Matthew Shlian takes paper art to the next level. Working with scientists, he incorporates paper engineering into his sculptures, producing precisely folded geometric works that are composed of tessellations.
Each project demands a different type of paper, and the process itself also varies a lot from piece to piece. “I start without a clear goal in mind, working within a series of limitations,” writes Shlian on his personal website, explaining his creative process. “For example, on one piece I’ll only use curved folds or make my lines this length or that angle, etc. Other times I begin with an idea for movement and try to achieve that shape or form somehow.”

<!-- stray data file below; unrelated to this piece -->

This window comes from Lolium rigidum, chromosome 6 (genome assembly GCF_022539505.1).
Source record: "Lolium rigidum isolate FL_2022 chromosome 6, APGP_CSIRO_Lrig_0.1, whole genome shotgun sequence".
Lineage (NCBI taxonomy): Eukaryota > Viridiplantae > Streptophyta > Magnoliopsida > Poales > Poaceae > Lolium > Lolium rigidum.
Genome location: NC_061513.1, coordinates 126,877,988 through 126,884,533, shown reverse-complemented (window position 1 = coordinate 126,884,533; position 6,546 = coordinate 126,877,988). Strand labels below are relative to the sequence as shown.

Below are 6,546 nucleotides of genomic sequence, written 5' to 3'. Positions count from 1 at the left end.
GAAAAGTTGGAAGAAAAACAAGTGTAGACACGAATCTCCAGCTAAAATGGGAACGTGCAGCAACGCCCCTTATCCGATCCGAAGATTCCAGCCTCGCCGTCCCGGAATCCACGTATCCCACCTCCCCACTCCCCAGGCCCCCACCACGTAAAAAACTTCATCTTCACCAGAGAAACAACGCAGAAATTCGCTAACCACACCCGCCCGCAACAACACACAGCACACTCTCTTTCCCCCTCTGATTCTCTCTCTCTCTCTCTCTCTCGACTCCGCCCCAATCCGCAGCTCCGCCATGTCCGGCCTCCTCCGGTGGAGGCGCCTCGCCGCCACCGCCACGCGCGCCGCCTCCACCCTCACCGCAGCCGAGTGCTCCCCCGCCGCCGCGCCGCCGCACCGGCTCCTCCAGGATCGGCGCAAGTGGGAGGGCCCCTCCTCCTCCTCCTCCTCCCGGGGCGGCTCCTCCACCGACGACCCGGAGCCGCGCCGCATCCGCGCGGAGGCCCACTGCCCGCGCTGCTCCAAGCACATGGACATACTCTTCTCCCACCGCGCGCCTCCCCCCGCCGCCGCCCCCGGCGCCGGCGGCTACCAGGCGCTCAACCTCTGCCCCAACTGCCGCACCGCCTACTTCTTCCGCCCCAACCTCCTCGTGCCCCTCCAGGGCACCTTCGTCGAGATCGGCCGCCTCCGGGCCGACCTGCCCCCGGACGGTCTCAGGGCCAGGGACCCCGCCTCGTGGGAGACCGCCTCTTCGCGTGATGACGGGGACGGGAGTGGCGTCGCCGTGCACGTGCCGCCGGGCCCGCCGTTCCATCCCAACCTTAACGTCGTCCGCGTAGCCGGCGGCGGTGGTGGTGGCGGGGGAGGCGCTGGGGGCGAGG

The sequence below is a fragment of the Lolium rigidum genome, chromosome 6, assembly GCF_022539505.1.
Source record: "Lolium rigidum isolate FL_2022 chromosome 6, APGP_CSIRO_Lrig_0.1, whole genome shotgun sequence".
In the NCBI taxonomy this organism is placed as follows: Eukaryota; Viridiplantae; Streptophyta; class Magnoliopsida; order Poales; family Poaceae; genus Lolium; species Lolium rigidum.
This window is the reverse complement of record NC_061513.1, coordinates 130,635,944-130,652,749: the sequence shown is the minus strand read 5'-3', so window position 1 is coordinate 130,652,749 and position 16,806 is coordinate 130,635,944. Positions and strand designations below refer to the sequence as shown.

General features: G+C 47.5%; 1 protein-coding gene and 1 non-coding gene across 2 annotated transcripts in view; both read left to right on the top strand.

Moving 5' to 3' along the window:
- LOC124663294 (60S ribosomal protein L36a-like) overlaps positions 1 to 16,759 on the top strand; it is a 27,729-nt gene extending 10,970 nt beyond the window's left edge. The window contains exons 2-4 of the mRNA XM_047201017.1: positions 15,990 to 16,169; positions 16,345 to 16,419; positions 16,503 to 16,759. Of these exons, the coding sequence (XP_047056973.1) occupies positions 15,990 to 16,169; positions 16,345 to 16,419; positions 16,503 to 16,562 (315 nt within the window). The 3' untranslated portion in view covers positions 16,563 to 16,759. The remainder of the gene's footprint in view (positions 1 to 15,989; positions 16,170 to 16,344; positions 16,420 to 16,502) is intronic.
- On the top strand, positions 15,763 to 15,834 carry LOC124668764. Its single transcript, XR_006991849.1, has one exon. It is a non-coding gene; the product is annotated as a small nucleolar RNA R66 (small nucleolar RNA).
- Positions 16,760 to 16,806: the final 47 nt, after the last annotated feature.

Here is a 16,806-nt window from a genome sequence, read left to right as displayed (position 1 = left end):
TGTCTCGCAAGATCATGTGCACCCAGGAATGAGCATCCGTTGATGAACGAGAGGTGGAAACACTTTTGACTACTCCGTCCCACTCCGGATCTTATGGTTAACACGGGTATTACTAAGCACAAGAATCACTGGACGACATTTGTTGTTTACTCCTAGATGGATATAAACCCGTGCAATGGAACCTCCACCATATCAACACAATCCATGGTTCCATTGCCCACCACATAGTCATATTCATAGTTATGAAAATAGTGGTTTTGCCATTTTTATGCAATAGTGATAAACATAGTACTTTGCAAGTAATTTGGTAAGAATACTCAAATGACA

According to Shlian, something usually goes wrong along the way, but oftentimes the mistake becomes more interesting than the original idea and he ends up working with that instead. “I’d say my starting point is curiosity,” he says. “I have to make the work in order to understand it. If I can completely visualize my final result I have no reason to make it – I need to be surprised.”
Learning from trial and error, Shlian explains that he mastered his craft by taking things apart, doing things the “wrong way”, and being curious. “Getting something wrong is more important to learning than copying something perfectly,” he says.
Take a look at some of his perfected results: